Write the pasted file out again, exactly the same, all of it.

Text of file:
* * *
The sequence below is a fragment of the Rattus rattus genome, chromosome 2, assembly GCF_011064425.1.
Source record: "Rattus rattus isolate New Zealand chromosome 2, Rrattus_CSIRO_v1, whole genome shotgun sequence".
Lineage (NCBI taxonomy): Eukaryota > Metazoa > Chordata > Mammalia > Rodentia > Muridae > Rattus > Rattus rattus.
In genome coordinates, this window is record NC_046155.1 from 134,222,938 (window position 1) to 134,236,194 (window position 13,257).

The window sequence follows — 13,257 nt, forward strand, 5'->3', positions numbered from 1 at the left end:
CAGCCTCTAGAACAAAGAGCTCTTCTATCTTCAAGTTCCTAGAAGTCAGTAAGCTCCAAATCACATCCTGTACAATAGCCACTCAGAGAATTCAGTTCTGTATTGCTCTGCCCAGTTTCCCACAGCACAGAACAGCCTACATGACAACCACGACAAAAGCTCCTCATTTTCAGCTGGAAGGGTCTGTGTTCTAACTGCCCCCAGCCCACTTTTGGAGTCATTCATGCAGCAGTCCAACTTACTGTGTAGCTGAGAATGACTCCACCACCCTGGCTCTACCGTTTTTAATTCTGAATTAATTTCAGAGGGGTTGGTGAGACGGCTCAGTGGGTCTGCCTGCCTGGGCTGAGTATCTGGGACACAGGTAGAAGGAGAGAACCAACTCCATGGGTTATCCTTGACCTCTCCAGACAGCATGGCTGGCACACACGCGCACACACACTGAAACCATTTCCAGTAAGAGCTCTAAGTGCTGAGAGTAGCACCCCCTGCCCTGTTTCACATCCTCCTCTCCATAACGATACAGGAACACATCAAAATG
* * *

The sequence below is a fragment of the Rattus rattus genome, chromosome 2, assembly GCF_011064425.1.
Source record: "Rattus rattus isolate New Zealand chromosome 2, Rrattus_CSIRO_v1, whole genome shotgun sequence".
Lineage (NCBI taxonomy): Eukaryota > Metazoa > Chordata > Mammalia > Rodentia > Muridae > Rattus > Rattus rattus.
In genome coordinates, this window is record NC_046155.1 from 134,222,938 (window position 1) to 134,236,194 (window position 13,257).

The window sequence follows — 13,257 nt, forward strand, 5'->3', positions numbered from 1 at the left end:
CAGCCTCTAGAACAAAGAGCTCTTCTATCTTCAAGTTCCTAGAAGTCAGTAAGCTCCAAATCACATCCTGTACAATAGCCACTCAGAGAATTCAGTTCTGTATTGCTCTGCCCAGTTTCCCACAGCACAGAACAGCCTACATGACAACCACGACAAAAGCTCCTCATTTTCAGCTGGAAGGGTCTGTGTTCTAACTGCCCCCAGCCCACTTTTGGAGTCATTCATGCAGCAGTCCAACTTACTGTGTAGCTGAGAATGACTCCACCACCCTGGCTCTACCGTTTTTAATTCTGAATTAATTTCAGAGGGGTTGGTGAGACGGCTCAGTGGGTCTGCCTGCCTGGGCTGAGTATCTGGGACACAGGTAGAAGGAGAGAACCAACTCCATGGGTTATCCTTGACCTCTCCAGACAGCATGGCTGGCACACACGCGCACACACACTGAAACCATTTCCAGTAAGAGCTCTAAGTGCTGAGAGTAGCACCCCCTGCCCTGTTTCACATCCTCCTCTCCATAACGATACAGGAACACATCAAAATG